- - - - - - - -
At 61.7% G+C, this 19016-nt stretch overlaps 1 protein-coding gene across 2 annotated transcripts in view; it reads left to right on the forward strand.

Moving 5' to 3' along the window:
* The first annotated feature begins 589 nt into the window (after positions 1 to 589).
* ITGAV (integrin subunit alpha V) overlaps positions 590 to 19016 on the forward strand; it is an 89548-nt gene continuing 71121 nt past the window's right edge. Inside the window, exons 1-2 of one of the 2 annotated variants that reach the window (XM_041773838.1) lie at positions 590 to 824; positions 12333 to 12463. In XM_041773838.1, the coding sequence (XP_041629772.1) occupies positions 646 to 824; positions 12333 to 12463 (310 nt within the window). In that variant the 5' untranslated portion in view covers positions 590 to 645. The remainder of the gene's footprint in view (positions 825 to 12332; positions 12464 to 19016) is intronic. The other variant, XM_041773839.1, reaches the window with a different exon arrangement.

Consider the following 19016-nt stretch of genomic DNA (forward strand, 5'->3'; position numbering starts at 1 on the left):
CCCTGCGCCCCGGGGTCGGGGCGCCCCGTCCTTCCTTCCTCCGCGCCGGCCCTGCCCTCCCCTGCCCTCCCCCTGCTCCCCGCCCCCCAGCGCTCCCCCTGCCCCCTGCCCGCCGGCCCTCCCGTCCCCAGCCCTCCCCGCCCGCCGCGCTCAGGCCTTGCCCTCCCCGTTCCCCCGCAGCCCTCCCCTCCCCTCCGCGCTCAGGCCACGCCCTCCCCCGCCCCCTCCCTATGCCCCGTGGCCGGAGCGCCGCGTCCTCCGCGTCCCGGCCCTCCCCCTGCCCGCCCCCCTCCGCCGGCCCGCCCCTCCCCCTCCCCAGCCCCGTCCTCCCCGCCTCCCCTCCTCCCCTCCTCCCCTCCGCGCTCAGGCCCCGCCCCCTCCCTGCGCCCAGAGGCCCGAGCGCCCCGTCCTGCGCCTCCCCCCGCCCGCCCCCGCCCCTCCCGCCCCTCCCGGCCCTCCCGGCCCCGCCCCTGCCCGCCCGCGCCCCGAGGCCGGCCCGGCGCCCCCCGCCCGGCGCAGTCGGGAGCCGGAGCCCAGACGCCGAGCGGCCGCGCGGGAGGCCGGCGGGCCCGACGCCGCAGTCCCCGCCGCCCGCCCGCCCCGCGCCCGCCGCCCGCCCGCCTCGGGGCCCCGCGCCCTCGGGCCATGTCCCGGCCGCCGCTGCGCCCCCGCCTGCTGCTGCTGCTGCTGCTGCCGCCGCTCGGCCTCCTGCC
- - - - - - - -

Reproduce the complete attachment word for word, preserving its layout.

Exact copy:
At 61.7% G+C, this 19016-nt stretch overlaps 1 protein-coding gene across 2 annotated transcripts in view; it reads left to right on the forward strand.

Moving 5' to 3' along the window:
* The first annotated feature begins 589 nt into the window (after positions 1 to 589).
* ITGAV (integrin subunit alpha V) overlaps positions 590 to 19016 on the forward strand; it is an 89548-nt gene continuing 71121 nt past the window's right edge. Inside the window, exons 1-2 of one of the 2 annotated variants that reach the window (XM_041773838.1) lie at positions 590 to 824; positions 12333 to 12463. In XM_041773838.1, the coding sequence (XP_041629772.1) occupies positions 646 to 824; positions 12333 to 12463 (310 nt within the window). In that variant the 5' untranslated portion in view covers positions 590 to 645. The remainder of the gene's footprint in view (positions 825 to 12332; positions 12464 to 19016) is intronic. The other variant, XM_041773839.1, reaches the window with a different exon arrangement.

Consider the following 19016-nt stretch of genomic DNA (forward strand, 5'->3'; position numbering starts at 1 on the left):
CCCTGCGCCCCGGGGTCGGGGCGCCCCGTCCTTCCTTCCTCCGCGCCGGCCCTGCCCTCCCCTGCCCTCCCCCTGCTCCCCGCCCCCCAGCGCTCCCCCTGCCCCCTGCCCGCCGGCCCTCCCGTCCCCAGCCCTCCCCGCCCGCCGCGCTCAGGCCTTGCCCTCCCCGTTCCCCCGCAGCCCTCCCCTCCCCTCCGCGCTCAGGCCACGCCCTCCCCCGCCCCCTCCCTATGCCCCGTGGCCGGAGCGCCGCGTCCTCCGCGTCCCGGCCCTCCCCCTGCCCGCCCCCCTCCGCCGGCCCGCCCCTCCCCCTCCCCAGCCCCGTCCTCCCCGCCTCCCCTCCTCCCCTCCTCCCCTCCGCGCTCAGGCCCCGCCCCCTCCCTGCGCCCAGAGGCCCGAGCGCCCCGTCCTGCGCCTCCCCCCGCCCGCCCCCGCCCCTCCCGCCCCTCCCGGCCCTCCCGGCCCCGCCCCTGCCCGCCCGCGCCCCGAGGCCGGCCCGGCGCCCCCCGCCCGGCGCAGTCGGGAGCCGGAGCCCAGACGCCGAGCGGCCGCGCGGGAGGCCGGCGGGCCCGACGCCGCAGTCCCCGCCGCCCGCCCGCCCCGCGCCCGCCGCCCGCCCGCCTCGGGGCCCCGCGCCCTCGGGCCATGTCCCGGCCGCCGCTGCGCCCCCGCCTGCTGCTGCTGCTGCTGCTGCCGCCGCTCGGCCTCCTGCC